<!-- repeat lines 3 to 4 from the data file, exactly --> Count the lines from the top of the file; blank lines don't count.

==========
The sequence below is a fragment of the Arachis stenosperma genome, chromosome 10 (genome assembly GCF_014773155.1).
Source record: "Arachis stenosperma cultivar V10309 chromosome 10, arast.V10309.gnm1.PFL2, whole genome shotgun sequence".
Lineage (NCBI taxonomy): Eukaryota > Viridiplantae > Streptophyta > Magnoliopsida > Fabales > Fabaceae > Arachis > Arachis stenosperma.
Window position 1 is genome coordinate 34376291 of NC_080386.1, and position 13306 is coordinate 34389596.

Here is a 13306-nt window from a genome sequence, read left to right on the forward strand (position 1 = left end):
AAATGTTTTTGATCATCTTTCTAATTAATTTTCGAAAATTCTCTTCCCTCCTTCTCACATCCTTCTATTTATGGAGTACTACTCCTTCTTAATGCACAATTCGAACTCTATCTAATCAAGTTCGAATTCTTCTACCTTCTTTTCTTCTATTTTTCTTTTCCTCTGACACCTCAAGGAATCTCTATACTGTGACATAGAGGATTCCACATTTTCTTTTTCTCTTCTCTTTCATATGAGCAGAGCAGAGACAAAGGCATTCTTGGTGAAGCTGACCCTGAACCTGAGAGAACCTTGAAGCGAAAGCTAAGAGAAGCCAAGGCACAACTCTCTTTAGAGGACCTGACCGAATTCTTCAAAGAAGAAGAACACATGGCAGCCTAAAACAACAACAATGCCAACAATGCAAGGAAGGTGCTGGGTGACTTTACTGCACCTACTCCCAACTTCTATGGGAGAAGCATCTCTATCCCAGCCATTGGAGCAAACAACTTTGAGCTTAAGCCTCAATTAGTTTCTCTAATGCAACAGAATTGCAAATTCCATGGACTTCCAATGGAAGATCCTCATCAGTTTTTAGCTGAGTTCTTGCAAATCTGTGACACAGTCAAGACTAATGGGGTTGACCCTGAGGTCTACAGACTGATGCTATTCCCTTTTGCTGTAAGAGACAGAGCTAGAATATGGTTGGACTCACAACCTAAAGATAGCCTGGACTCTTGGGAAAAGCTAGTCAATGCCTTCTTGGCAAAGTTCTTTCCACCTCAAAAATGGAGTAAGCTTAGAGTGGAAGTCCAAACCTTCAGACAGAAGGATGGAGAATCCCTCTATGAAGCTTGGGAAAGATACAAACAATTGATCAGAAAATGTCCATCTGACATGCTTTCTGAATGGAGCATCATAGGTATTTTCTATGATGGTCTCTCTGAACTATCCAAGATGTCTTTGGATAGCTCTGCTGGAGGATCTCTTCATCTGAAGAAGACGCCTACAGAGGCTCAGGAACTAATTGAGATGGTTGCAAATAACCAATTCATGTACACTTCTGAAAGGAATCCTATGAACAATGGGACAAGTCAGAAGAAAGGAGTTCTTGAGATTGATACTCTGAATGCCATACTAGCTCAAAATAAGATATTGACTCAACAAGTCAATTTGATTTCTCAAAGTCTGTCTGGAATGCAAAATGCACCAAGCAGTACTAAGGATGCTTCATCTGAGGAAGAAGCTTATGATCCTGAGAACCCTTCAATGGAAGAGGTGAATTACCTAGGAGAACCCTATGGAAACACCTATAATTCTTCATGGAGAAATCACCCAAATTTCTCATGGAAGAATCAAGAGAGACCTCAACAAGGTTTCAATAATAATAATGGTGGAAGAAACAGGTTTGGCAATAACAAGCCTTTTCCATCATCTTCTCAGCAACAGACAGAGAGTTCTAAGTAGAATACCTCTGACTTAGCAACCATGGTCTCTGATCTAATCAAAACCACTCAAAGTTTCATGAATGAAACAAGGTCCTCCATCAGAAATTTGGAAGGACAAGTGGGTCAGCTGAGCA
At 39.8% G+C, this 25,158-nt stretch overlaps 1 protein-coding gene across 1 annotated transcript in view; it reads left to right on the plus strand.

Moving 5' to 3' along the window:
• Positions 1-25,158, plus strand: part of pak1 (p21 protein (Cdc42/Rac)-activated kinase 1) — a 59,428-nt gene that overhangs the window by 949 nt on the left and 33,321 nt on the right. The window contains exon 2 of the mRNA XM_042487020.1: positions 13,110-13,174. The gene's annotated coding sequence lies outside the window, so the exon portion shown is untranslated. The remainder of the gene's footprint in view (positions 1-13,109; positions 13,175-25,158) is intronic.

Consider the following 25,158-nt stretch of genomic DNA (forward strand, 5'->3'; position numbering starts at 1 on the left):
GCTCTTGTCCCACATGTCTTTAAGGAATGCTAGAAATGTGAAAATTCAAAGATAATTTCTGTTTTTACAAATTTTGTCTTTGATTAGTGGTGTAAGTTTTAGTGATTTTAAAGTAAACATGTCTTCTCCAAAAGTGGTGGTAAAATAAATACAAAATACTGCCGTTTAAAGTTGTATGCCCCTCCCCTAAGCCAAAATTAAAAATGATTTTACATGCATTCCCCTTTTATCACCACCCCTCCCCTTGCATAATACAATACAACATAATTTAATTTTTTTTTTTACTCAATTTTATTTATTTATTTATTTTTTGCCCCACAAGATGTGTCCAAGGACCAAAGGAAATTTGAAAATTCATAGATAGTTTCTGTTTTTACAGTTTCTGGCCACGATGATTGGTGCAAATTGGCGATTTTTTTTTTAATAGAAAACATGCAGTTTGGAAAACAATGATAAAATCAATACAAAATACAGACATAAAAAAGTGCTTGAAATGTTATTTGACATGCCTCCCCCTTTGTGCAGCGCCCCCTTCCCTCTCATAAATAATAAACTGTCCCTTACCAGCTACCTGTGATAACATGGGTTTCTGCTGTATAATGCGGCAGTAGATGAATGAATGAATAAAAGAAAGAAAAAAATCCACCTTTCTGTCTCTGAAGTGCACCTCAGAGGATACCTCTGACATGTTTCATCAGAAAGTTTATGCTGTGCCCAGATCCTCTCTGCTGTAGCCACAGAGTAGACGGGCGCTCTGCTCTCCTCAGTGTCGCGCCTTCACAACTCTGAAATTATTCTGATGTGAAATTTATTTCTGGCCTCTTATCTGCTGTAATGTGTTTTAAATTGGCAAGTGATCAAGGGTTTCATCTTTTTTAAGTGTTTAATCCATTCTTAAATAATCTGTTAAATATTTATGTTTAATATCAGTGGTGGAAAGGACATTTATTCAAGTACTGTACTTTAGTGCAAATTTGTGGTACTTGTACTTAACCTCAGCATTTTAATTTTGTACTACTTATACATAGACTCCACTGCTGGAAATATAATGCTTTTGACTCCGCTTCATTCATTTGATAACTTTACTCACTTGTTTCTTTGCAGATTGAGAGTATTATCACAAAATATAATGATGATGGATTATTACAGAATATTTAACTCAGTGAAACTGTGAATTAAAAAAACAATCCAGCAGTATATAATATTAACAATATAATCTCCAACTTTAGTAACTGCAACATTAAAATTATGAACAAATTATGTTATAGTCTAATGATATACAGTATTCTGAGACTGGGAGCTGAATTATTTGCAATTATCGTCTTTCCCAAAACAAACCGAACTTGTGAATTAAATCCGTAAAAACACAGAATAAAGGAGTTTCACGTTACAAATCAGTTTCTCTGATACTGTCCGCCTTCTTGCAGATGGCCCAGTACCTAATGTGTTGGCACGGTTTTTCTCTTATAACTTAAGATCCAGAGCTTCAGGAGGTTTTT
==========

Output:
Lineage (NCBI taxonomy): Eukaryota > Viridiplantae > Streptophyta > Magnoliopsida > Fabales > Fabaceae > Arachis > Arachis stenosperma.
Window position 1 is genome coordinate 34376291 of NC_080386.1, and position 13306 is coordinate 34389596.